H-1B Visa Tax Implications-Are you compliant?

  • by Jimmy Sexton
  • May 16th, 2017

A few weeks ago, I received a call from a potential client, let’s call him George,  who had spent much of the past two years living in the U.S. working under an H-1B visa at a tech firm in the Silicon Valley. A friend of George’s, also in the U.S. on an H-1B visa, mentioned to George how annoyed he was with having to report his investment income from back home on his U.S. tax return and filing an FBAR; he didn’t think it was fair since he wasn’t a U.S. citizen and was only going to be in the U.S. for a few years for work. George was concerned when he heard this because his tax preparer never told him about having to report his worldwide income on his U.S. tax return or about having to file an FBAR. This is when, George decided to call us to assess his situation.

Early in our conversation it became clear to me that he had been misinformed about his U.S. tax obligations and needed to get his situation straightened out. This is, however, not about how to straighten out George’s situation, but it made me think that there are probably thousands of others just like him who are not in compliance with U.S. tax laws who could use a brief primer on H-1B visas and their associated U.S. tax obligations.

The U.S. H-1B visa is a non-immigrant visa that allows companies in the U.S. to employ graduate level workers in jobs that require theoretical or technical expertise in specialized fields.  The IT industry in particular, along with engineering, science, medicine, finance, and architecture are sorely in need of the talent that these workers can offer. Usually a bachelor’s degree or higher is required for the visa, but if you can show qualifications through work experience, you may also qualify. In general the duration of the visa is 2-6 years.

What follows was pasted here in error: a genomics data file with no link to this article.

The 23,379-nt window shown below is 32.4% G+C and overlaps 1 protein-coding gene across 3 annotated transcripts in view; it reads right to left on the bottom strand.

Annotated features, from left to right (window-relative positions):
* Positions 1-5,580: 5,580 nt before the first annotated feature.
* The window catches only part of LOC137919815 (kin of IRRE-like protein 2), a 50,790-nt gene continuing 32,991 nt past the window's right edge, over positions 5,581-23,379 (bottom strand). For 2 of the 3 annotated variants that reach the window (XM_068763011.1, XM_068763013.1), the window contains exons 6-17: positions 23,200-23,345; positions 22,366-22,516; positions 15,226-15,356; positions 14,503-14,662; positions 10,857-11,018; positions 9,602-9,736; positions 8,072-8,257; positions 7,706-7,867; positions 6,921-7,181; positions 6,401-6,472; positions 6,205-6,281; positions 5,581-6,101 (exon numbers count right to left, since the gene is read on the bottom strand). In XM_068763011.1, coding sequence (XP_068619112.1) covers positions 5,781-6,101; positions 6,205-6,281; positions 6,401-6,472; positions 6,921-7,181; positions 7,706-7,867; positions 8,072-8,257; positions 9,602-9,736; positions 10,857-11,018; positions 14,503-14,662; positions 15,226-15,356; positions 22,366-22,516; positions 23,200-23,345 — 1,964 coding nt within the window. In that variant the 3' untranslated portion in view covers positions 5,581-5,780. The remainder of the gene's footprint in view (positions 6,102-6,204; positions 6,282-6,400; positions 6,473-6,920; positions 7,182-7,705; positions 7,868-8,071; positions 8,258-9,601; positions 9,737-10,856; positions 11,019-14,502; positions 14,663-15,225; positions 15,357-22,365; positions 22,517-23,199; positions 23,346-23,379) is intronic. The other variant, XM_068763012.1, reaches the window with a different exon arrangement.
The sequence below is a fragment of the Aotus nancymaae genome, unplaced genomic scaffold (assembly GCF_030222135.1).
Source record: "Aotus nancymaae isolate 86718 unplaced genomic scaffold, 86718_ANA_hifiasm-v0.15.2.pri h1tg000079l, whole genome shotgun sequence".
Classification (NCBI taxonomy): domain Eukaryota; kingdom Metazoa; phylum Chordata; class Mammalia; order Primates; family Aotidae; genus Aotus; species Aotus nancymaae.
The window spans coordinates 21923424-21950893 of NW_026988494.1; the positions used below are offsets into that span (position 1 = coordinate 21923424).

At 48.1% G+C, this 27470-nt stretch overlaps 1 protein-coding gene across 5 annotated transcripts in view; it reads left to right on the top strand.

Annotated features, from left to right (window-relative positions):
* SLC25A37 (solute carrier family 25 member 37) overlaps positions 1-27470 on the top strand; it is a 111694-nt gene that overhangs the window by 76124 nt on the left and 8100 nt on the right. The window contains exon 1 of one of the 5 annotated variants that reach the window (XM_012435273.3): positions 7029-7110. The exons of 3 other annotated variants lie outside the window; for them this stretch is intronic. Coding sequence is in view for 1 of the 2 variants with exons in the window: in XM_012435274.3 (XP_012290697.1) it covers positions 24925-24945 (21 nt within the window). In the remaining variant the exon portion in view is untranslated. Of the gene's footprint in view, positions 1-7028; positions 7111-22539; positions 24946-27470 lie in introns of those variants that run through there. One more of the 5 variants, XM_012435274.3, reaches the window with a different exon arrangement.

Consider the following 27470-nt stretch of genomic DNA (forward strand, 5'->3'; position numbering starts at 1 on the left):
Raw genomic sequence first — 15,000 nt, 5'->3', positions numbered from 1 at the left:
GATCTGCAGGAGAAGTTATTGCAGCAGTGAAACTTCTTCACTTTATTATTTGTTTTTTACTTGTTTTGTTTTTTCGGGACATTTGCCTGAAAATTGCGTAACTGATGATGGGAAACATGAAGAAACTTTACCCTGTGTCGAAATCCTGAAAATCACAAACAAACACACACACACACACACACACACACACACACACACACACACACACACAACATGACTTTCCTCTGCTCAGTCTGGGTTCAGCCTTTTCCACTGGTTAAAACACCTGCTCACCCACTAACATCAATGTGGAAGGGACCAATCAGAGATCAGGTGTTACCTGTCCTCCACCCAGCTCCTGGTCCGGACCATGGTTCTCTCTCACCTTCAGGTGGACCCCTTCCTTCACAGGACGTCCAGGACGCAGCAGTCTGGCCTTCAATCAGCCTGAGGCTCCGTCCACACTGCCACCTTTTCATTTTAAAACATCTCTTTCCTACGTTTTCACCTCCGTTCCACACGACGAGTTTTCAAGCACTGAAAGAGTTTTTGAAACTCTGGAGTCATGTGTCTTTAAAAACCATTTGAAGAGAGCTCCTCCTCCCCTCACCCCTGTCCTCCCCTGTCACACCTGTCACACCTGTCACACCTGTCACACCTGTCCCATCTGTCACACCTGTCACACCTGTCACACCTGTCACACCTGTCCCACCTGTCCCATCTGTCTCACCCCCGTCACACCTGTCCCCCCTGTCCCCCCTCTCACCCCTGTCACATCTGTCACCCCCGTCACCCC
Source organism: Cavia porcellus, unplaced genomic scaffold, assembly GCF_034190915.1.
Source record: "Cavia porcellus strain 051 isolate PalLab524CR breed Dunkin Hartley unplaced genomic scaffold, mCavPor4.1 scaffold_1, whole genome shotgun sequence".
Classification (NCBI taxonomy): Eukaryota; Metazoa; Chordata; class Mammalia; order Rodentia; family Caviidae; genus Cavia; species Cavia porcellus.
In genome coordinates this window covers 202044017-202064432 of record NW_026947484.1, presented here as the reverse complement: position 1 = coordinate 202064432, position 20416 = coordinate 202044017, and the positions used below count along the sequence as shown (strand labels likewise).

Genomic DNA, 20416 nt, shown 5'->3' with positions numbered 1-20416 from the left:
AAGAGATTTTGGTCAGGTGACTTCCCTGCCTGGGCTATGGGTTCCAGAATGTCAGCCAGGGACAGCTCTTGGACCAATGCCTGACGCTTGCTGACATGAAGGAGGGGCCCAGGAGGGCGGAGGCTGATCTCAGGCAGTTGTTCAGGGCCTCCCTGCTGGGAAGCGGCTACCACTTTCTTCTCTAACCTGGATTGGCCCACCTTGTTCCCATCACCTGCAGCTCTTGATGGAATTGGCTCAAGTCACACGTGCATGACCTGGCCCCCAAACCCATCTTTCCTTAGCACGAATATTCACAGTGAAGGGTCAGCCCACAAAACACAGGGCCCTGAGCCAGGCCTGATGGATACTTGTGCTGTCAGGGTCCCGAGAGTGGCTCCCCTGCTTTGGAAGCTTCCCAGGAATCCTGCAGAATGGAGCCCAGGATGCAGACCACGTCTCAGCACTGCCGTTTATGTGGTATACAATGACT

So what will your tax liabilities be if you accept a position under an H-1B visa program?

Your tax obligations will depend on whether you are a “resident” or  “nonresident” alien.

For H-1B visa holders the test to determine if they are resident or nonresident is called the “substantial presence test.”  Individuals will meet the substantial presence test if they are physically present in the U.S. at least:

  1. 31 days during the current year, and
  2. 183 days during the 3-year period that includes the current year and the 2 years immediately before that, counting
  3. All the days you were present in the current year, and
  4. 1/3 of the days you were present in the previous year, and
  5. 1/6 of the days you were present in the year before that

 

If the visa holder meets the substantial presence test, they are a resident alien for U.S. tax purposes, if they don’t, they are a nonresident alien for U.S. tax purposes.

Most people on H-1B visas will be required to be present in the U.S. for the majority of the year to complete their job assignment.  This means they will most likely meet the the substantial presence test in their first or second year in the U.S.; i.e. they will be resident aliens.

As a resident alien your U.S. tax obligations will more or less be the same as a U.S. citizen’s.  What this means is that your worldwide income – your income from anywhere in the world – will be subject to U.S. tax and must be reported on a U.S. tax return.

Often times, visa holders don’t realize that they have to report and pay tax on their worldwide income while resident in the U.S.  Many think they just have to report their U.S. income on their U.S. tax return and they fail to report their income from anywhere else in the world.  Most often the types of income these taxpayers fail to include is negligible interest income and investment income from home.  They also may not realize that in addition to reporting the income from these assets, they also may have to file information returns, like FBARS, Form 8938, Form 8621, etc.  And, the penalties for failing to report foreign income and/or assets are horrendous.

Although the U.S. is considering changes to the H-1B system, it currently issues the visas based on a lottery system that issues 85,000 visas a year. If you are one of the lucky winners of these positions, there are certainly some things to consider before accepting.

If you have questions about the U.S. tax implications of the H-1B visa, contact Esquire Group so that we can advise properly.

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